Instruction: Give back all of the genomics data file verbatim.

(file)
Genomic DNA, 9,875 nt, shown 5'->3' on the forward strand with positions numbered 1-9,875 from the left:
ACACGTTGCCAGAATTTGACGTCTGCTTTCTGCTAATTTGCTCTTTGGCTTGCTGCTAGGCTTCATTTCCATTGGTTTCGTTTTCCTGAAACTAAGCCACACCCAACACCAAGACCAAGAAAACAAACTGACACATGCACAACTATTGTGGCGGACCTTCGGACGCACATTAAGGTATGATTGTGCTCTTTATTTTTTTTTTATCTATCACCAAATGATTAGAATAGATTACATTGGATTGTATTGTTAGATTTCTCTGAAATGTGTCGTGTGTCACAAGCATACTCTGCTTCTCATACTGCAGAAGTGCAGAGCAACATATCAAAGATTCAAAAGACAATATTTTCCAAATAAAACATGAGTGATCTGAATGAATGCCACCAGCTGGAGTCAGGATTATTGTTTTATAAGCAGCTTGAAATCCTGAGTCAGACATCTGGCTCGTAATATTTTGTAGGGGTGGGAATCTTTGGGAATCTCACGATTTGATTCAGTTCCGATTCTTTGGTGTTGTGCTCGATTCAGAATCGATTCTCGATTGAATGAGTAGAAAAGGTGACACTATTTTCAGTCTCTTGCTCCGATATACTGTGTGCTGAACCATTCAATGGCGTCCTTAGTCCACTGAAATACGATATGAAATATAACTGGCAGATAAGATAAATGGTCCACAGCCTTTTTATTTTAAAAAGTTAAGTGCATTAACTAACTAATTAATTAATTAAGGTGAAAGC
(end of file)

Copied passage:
Genomic DNA, 9,875 nt, shown 5'->3' on the forward strand with positions numbered 1-9,875 from the left:
ACACGTTGCCAGAATTTGACGTCTGCTTTCTGCTAATTTGCTCTTTGGCTTGCTGCTAGGCTTCATTTCCATTGGTTTCGTTTTCCTGAAACTAAGCCACACCCAACACCAAGACCAAGAAAACAAACTGACACATGCACAACTATTGTGGCGGACCTTCGGACGCACATTAAGGTATGATTGTGCTCTTTATTTTTTTTTTATCTATCACCAAATGATTAGAATAGATTACATTGGATTGTATTGTTAGATTTCTCTGAAATGTGTCGTGTGTCACAAGCATACTCTGCTTCTCATACTGCAGAAGTGCAGAGCAACATATCAAAGATTCAAAAGACAATATTTTCCAAATAAAACATGAGTGATCTGAATGAATGCCACCAGCTGGAGTCAGGATTATTGTTTTATAAGCAGCTTGAAATCCTGAGTCAGACATCTGGCTCGTAATATTTTGTAGGGGTGGGAATCTTTGGGAATCTCACGATTTGATTCAGTTCCGATTCTTTGGTGTTGTGCTCGATTCAGAATCGATTCTCGATTGAATGAGTAGAAAAGGTGACACTATTTTCAGTCTCTTGCTCCGATATACTGTGTGCTGAACCATTCAATGGCGTCCTTAGTCCACTGAAATACGATATGAAATATAACTGGCAGATAAGATAAATGGTCCACAGCCTTTTTATTTTAAAAAGTTAAGTGCATTAACTAACTAATTAATTAATTAAGGTGAAAGC